Investing money isn’t always the most straightforward prospect. There is a fair amount of ‘jargon’ involved. Phrases such as factor reversal, tracking error, correlation, volatility, and other phrases only add barriers to understanding how investing works. And with Wall Street’s reputation of enabling inequality, it’s understandable why some BAUCEs feel wary of investing altogether.
But, there is hope for the socially conscious investor. Over the past decade, more and more firms have offered strategies and investment vehicles that adhere to Environmental, Social, and Governance (also known as “ESG”) parameters. ESG intends to amplify investments whose standards of conducting business benefit the environment and society. Does this sound intriguing? Read more below to see why ESG investments may make sense for your portfolio.
Background on ESG Investing
As the name suggests, there are three core components of the ESG investment framework. First, there is a consideration for the environment. When analyzing a strategy through this lens, an investor considers whether the company uses fossil fuels instead of clean energy. Does the business in question negatively impact endangered animal species or otherwise hurt biological diversity? There is also the social part of ESG to consider. Are there material pay gaps between different genders and/or ethnicities at the company in question? How does the business approach diversity and inclusion? Are there any instances of human rights abuses or exploitation? These are all essential questions that drive the social aspect of ESG. Finally, the governance pillar of ESG entails the composition and behaviour of leadership. Has corruption created issues for the company? Does the business regularly conduct audits? Governance centres on policies and standards that reduce the likelihood of adverse outcomes for stakeholders such as consumers and communities.
ESG has Geopolitical Roots
According to MSCI, a multi-asset financial firm, ESG investing has been an important topic to investors since the 1960s. During this time, investors wanted to align their dollars with their principles. Therefore, they refused to invest in companies that benefitted from Apartheid in South Africa. This mindset ties into a broader history of boycotting companies whose actions bear harmful implications. When apartheid ended in the 1990s, it became clear to many investors that they should apply their morals to their investment decisions. ESG gained further traction in the 1990s. By 2000, the United Nations had established the UN Global Compact. This agreement outlines how businesses should conduct operations in an environmentally and socially conscious manner. The Global Compact incorporates instructions about how businesses should uphold human rights, support sustainability, and oppose corruption in all forms. Six years later, the United Nations unveiled the Principles for Responsible Investment, which outline how companies can implement, track, and develop ESG-friendly practices in their course of business.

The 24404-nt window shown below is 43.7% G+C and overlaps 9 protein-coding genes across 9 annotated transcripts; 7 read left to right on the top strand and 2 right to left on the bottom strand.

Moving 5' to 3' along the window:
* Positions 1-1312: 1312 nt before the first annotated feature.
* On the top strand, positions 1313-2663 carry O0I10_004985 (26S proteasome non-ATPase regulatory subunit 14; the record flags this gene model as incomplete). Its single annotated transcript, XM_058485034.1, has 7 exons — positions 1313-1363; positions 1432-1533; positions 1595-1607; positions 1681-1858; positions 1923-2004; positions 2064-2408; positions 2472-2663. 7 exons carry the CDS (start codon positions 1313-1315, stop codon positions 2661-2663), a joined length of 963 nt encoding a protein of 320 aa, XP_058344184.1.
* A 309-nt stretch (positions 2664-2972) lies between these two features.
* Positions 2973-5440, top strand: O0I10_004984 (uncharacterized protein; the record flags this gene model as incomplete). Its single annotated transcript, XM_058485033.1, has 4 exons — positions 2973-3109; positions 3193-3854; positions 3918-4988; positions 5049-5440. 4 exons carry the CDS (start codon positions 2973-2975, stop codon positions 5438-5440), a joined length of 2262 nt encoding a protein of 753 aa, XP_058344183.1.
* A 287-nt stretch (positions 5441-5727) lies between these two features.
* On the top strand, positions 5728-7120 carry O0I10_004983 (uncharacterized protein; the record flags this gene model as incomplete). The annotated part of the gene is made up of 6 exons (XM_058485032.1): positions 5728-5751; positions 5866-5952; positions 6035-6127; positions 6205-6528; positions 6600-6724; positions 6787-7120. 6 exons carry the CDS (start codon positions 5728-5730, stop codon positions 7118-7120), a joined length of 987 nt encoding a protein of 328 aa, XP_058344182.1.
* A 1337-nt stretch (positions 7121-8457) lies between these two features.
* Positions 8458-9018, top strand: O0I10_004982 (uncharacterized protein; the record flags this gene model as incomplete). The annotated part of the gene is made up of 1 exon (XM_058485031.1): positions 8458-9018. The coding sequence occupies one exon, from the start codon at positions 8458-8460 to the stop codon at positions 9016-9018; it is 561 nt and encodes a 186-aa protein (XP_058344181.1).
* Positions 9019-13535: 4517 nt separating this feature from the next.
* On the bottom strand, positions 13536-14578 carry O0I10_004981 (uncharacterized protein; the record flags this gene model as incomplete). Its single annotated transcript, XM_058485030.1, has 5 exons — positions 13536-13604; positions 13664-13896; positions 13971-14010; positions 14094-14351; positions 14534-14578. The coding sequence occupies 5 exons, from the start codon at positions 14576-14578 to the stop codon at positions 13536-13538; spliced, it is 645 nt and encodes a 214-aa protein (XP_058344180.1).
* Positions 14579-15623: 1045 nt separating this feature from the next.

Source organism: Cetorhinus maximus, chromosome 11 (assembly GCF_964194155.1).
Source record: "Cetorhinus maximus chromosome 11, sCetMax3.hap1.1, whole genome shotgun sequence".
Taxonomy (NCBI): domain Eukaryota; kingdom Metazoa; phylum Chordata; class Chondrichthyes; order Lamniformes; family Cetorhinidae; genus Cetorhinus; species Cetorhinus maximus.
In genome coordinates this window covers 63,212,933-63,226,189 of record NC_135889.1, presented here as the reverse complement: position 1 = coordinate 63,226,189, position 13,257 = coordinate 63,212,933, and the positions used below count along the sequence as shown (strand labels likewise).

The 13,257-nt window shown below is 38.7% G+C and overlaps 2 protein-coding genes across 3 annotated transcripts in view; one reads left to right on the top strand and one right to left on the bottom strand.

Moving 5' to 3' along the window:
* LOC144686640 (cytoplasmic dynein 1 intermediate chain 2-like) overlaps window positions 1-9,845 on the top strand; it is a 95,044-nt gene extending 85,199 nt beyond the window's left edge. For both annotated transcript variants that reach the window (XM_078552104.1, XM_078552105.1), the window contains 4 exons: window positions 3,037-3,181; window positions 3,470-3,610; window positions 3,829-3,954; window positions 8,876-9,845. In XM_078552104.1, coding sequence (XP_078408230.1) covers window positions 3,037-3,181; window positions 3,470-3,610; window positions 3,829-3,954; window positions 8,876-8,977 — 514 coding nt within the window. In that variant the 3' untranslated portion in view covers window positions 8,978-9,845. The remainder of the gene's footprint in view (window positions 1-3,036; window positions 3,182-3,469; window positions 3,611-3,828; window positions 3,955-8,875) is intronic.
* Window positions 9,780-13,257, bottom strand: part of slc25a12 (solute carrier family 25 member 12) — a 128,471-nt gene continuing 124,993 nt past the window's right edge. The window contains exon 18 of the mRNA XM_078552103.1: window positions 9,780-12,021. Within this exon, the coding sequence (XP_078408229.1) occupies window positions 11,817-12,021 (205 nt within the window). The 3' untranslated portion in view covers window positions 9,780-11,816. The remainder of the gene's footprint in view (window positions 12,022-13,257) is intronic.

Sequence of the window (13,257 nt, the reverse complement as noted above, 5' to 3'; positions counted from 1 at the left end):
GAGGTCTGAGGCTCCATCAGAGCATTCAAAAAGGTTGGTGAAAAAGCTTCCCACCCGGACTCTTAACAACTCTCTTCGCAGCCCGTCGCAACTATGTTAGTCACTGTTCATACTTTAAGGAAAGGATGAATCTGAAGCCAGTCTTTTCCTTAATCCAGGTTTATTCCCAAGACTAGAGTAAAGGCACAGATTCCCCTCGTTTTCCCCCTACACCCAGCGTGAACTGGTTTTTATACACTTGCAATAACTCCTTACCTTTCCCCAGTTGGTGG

You can Choose Your ESG Adventure
There is not a one-size-fits-all answer to ESG investing. On one hand, some investors may choose to actively avoid investments that conflict with their morals. Tobacco, large pharmaceutical companies, fossil fuels, and weapons companies often fall into this category. Therefore, BAUCEs who oppose these causes can invest in specific companies or broader stock indices that don’t engage in those specific areas. Firms such as FTSE offer funds that exclude fossil fuels, nuclear power, gambling, alcohol, firearms, and other sources of controversy. On the other hand, people can embrace investments that align with their values. So this approach focuses on including the “good” rather than excluding the “bad.” For example, some investments focus on clean energy, women-owned businesses, or healthcare accessibility. There are several paths in ESG, and options will expand as more and more players enter the field. Janet Y, a multi-asset class investment specialist notes, “Investors have always emphasized governance as an investment parameter. But in the last decade, environmental concerns and social concerns have come to the fore. This is particularly true for individual investors and families who want their assets to be invested in a way that aligns with their sensibilities.”
ESG Investments can Potentially Generate Strong Returns
At this point, ESG may sound too good to be true. Can you make a positive impact and keep those returns looking right? Believe it or not, ESG investments can create positive outcomes for your heart and your bank account. Of course, there is always the possibility of negative performance regardless of an investment’s ESG stance. A September 2021 study by Forbes found that a peer group of ESG-oriented hedge funds outperformed their non-ESG peers on a 3-year, 5-year, and 10-year horizon. However, ESG funds have struggled in 2022 amidst challenged performance in technology stocks (which tend to be in ESG funds). As a long-term investor, it is important to pay attention to the big picture rather than fixate on short-term market uncertainty.
ESG investing presents a fascinating way to potentially align your values with your portfolio’s valuations. Selecting an investment that promotes social equity, environmentalism, or community can be a profitable and powerful method of merging morals and money.